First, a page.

“The vastly ambitious CMRR project has greatly detracted from the attention needed to solve existing nuclear safety problems at LANL,” writes Greg Mello, executive director of the Los Alamos Study Group (LASG) in its latest newsletter. LANL, of course, is the Los Alamos National Laoratory, one of the United States’ two nuclear weapons-design laboratories. The CMRR, about which I’ve often written about in conjunction with LASG’s attempts to retard its progress, is the Chemistry and Metallurgy Research Replacement Facility, intended to expand production of plutonium pits (where the chain reaction occurs in a nuclear weapons).
In a cruel joke at a time of supposed disarmament, the CMRR promises to be the most expensive construction project in the history of Los Alamos. As for those safety problems, Mello writes, “LANL harbors many buildings which do not meet even the optimistic seismic hazard assessment of 1995.”
In a press release, the LANL admits as much, announcing
. . . that it has self-reported to the National Nuclear Security Administration a new preliminary analysis of structural load capacities at [PF-4 plutonium processing facility]. That analysis, which incorporated new geological data and sophisticated computer modeling, showed that a large earthquake that might occur in north-central New Mexico every 2,500 years could cause significant damage to some parts of the facility.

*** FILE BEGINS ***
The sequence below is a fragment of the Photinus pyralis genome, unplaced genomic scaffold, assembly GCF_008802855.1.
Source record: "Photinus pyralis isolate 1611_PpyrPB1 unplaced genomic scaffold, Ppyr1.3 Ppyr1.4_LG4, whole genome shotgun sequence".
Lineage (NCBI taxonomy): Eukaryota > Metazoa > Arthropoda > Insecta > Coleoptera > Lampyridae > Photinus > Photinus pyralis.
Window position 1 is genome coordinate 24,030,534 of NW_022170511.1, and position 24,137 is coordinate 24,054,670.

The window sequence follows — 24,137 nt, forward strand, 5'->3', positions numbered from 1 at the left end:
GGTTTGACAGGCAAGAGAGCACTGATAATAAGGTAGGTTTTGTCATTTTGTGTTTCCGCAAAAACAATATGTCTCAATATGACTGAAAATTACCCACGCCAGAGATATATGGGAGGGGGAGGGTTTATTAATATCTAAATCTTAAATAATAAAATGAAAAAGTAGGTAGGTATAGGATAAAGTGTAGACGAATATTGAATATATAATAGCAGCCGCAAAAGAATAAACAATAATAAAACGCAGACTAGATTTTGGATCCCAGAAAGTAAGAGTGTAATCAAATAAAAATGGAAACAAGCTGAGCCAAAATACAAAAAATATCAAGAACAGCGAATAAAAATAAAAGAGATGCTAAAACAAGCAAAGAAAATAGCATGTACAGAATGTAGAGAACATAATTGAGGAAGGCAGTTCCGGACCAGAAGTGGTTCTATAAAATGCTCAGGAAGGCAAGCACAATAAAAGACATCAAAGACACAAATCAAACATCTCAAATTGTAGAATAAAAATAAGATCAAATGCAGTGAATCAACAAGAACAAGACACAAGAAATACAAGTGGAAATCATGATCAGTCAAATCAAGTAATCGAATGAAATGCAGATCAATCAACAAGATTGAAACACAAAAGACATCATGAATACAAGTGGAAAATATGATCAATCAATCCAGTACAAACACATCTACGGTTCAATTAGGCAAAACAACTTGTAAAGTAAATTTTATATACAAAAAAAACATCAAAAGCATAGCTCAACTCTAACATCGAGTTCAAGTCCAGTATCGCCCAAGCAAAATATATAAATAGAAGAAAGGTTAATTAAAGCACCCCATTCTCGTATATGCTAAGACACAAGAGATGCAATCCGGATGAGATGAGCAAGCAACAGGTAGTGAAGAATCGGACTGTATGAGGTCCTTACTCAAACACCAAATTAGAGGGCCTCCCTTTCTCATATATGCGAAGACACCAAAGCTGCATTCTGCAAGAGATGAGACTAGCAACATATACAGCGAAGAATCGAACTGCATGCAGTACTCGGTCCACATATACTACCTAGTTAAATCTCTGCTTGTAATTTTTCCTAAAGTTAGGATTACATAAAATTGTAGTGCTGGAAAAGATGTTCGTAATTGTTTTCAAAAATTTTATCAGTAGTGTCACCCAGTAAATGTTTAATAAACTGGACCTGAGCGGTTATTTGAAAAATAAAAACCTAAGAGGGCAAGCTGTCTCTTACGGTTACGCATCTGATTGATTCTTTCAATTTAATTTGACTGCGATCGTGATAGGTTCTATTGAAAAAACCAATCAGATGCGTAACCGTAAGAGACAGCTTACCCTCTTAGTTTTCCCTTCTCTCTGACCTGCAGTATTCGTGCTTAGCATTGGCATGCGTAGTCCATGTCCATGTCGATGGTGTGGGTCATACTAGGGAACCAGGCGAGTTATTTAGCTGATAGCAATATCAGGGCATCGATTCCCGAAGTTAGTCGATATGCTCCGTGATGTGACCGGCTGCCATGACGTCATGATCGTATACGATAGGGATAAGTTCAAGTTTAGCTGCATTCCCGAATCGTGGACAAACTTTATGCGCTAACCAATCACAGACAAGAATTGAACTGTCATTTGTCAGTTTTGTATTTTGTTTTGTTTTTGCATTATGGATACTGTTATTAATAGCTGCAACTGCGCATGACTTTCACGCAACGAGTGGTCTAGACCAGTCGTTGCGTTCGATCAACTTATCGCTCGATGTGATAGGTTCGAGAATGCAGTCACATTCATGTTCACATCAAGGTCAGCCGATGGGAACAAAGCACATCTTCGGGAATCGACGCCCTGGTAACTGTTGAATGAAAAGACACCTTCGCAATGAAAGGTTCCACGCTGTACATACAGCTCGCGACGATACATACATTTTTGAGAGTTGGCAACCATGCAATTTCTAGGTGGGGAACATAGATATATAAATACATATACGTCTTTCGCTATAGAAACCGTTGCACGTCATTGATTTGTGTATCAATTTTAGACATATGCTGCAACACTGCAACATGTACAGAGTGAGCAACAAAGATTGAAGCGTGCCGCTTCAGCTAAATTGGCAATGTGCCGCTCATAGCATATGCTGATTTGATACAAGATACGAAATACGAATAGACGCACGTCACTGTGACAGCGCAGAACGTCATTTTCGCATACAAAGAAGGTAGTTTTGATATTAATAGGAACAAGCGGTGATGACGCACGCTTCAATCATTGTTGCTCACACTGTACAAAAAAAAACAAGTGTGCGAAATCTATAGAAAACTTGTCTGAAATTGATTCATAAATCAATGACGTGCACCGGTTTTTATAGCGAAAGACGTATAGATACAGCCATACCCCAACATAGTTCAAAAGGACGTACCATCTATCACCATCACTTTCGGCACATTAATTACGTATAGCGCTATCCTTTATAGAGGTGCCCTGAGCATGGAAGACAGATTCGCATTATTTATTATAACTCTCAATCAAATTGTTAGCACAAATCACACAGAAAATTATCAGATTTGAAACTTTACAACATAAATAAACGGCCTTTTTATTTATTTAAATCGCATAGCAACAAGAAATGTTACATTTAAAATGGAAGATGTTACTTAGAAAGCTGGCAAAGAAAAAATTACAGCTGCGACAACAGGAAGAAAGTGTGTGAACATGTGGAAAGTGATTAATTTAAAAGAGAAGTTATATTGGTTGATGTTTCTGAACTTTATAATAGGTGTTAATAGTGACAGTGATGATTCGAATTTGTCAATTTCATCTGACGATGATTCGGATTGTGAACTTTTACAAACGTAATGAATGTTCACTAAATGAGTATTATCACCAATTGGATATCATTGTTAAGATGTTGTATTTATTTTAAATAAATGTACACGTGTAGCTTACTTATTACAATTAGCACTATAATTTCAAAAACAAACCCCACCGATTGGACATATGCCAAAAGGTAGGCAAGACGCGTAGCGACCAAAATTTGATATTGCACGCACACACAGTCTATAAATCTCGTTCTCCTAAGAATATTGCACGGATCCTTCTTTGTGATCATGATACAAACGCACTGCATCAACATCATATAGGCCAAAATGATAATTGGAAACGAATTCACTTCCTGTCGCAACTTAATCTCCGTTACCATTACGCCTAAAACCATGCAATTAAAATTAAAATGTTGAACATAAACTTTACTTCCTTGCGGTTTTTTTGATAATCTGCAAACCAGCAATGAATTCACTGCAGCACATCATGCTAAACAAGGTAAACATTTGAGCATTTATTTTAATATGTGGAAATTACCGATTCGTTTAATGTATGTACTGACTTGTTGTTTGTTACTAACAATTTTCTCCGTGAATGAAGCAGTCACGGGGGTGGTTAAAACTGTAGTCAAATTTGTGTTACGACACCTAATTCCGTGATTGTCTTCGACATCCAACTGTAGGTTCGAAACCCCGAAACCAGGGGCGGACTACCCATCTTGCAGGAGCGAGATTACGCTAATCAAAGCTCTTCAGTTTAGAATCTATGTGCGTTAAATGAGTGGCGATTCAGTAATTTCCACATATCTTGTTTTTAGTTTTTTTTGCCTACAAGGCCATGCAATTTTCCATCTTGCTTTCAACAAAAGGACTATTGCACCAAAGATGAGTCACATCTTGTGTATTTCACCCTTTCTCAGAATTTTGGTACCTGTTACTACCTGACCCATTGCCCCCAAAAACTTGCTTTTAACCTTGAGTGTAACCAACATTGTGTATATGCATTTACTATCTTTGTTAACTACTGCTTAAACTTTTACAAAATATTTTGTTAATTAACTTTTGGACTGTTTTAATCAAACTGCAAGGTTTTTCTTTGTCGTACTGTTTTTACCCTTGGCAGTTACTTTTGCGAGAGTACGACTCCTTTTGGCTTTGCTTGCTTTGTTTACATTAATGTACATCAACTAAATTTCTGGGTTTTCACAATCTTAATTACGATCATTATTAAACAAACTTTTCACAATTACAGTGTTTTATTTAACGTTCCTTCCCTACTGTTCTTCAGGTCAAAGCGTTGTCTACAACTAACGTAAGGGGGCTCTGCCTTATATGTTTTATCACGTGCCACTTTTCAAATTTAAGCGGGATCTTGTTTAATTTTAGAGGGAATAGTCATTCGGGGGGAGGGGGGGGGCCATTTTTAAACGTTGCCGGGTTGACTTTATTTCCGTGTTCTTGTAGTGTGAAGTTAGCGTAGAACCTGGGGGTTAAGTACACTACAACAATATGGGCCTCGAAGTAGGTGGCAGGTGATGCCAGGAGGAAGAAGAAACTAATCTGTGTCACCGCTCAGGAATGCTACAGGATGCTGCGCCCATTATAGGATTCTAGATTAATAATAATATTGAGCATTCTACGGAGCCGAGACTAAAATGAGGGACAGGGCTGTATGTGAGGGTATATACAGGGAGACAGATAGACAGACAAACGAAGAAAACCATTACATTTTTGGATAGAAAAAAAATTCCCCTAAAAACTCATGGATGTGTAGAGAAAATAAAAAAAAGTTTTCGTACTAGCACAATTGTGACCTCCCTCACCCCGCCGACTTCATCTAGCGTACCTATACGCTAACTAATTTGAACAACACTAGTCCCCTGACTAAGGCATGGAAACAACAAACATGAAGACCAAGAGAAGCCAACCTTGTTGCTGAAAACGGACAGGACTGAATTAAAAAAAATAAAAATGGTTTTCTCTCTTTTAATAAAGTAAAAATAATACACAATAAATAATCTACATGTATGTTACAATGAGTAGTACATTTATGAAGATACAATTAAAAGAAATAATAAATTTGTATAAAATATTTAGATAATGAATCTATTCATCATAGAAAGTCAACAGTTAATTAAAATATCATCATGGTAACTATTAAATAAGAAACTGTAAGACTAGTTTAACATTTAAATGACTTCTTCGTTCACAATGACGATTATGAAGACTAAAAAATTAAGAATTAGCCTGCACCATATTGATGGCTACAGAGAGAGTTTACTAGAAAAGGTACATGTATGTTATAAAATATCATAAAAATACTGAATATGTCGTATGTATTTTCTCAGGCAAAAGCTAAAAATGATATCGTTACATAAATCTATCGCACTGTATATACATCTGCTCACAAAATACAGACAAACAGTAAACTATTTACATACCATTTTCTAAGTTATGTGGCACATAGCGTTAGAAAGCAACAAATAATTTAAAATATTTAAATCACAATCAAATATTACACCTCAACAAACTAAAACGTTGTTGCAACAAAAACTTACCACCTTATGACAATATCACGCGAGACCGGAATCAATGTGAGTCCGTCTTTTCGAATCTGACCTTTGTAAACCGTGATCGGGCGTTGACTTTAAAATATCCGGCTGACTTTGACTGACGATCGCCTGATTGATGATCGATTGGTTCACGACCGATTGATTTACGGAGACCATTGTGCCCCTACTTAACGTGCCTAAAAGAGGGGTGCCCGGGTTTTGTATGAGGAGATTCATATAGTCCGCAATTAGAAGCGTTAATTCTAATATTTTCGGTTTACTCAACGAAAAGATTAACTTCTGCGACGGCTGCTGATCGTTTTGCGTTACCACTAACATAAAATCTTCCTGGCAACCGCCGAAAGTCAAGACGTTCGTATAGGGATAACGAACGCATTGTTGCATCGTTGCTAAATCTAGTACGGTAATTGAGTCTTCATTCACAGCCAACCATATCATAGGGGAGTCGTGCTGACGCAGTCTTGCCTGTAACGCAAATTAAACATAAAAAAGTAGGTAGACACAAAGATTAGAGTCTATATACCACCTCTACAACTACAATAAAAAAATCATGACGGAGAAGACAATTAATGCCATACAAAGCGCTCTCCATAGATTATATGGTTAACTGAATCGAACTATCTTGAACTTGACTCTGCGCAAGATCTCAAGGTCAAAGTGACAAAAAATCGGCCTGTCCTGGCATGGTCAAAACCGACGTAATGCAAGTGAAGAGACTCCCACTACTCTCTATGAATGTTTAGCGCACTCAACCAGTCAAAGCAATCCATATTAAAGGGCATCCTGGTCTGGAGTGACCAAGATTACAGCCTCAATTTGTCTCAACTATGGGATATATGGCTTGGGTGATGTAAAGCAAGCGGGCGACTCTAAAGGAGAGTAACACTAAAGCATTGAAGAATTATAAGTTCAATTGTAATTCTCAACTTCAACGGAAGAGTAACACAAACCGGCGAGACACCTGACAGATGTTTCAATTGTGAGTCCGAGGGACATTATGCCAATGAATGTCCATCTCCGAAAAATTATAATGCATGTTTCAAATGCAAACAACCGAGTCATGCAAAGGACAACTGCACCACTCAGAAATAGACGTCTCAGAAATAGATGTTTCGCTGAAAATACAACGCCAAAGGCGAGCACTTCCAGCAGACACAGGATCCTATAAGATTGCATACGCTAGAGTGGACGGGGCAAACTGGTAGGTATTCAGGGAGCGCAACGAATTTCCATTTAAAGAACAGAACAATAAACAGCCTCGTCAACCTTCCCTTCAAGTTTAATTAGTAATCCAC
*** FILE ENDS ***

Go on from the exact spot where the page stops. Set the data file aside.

In response, LANL’s associate director for nuclear and high hazard operations, Bob McQuinn said, “While the latest calculations revealed some new areas to improve, we will quickly incorporate those into our ongoing facility improvement activities.”
But Greg Mello says:
On 3/25/11 I spoke with a senior NNSA official in DC who offered the opinion that PF-4 would “never” meet modern seismic and safety requirements. It is not clear to me that any large-scale plutonium processing facility can be built at LANL, for any reasonable price, which does meet those standards.
Hey, look at the bright side. At least there’s no danger that Los Alamos, on a plateau in the middle of desert country, will be overcome by a tsunami.
Cross-posted from the Foreign Policy in Focus blog Focal Points.